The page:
B-Plan Sensationalism: All Hat, No Horse

Solution: Stop listening to the techies, start listening to customers.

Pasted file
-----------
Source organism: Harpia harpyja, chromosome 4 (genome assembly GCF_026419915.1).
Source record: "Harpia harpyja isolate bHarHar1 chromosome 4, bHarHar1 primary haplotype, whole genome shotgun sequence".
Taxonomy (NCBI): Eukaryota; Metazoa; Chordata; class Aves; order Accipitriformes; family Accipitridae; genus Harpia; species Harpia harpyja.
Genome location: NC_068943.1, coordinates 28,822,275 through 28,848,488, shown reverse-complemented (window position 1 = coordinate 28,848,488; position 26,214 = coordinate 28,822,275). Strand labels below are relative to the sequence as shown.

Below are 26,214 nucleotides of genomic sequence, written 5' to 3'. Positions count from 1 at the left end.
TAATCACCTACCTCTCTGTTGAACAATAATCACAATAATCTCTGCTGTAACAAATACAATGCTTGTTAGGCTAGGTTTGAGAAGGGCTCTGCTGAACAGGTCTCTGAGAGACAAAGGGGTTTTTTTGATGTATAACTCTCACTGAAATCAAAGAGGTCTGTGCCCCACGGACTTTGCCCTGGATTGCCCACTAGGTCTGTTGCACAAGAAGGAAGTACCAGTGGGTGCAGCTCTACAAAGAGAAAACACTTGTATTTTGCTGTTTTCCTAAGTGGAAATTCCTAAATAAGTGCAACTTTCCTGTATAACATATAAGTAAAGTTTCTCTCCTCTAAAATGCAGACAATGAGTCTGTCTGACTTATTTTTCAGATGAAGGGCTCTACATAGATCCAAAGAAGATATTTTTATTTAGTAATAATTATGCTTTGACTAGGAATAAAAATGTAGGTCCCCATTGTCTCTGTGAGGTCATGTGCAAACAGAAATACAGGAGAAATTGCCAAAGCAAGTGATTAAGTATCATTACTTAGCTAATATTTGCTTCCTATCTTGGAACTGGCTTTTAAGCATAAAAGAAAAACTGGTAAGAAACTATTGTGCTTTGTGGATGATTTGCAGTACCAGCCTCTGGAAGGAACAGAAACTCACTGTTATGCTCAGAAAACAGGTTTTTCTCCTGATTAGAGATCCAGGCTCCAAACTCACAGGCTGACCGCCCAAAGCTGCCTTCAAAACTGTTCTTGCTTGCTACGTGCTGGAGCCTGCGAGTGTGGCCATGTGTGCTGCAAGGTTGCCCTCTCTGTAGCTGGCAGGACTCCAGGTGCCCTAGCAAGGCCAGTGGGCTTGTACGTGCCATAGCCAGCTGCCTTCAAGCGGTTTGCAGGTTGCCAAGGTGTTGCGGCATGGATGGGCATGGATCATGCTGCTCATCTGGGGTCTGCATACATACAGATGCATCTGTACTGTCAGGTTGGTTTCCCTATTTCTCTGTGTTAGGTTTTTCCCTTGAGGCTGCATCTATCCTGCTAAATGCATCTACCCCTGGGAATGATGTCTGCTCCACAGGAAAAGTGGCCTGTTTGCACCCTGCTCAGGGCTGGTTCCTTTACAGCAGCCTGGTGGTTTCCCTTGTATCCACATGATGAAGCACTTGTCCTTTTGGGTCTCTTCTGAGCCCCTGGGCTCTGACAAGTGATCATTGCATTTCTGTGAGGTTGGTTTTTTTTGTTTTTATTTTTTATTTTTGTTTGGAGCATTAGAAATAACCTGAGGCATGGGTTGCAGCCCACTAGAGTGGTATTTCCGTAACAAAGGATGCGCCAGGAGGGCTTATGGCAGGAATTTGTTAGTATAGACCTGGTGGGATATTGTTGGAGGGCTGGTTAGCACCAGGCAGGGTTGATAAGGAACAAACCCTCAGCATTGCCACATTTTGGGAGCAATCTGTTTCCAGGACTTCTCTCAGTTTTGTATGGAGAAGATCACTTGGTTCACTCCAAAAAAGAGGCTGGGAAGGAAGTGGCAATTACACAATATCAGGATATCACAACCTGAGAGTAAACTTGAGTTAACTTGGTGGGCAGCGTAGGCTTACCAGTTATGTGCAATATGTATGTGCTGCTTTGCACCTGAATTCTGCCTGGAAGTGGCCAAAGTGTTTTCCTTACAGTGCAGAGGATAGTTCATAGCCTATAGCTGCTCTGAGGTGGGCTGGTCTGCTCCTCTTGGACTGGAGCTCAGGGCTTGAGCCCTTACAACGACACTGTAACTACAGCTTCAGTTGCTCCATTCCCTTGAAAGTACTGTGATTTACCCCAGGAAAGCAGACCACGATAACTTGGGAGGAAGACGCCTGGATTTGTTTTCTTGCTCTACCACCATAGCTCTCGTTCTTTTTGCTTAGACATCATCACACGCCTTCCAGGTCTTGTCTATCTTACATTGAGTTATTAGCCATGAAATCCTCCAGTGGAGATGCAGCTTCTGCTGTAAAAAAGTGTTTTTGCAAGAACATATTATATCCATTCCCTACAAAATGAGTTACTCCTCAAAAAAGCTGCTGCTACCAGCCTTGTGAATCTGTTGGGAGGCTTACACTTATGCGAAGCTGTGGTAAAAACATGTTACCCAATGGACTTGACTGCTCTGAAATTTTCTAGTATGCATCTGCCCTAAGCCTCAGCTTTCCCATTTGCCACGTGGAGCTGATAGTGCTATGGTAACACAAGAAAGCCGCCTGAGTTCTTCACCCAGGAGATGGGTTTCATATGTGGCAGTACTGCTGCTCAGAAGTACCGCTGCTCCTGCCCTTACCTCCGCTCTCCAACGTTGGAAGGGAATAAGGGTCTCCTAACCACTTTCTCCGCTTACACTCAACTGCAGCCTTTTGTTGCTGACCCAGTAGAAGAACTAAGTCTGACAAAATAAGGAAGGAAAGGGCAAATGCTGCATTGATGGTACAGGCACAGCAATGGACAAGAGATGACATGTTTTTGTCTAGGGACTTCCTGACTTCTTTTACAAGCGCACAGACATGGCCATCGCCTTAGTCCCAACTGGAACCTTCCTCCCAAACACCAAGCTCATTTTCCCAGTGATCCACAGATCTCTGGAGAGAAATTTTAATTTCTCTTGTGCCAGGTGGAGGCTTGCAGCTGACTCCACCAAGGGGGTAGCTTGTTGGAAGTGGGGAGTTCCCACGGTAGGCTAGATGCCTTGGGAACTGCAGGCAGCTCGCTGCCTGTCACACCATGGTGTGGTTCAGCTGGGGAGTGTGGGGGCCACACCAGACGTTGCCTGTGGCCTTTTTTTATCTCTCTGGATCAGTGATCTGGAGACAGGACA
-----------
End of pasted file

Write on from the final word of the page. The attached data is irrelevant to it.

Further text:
Solution: Stop listening to the techies, start listening to customers.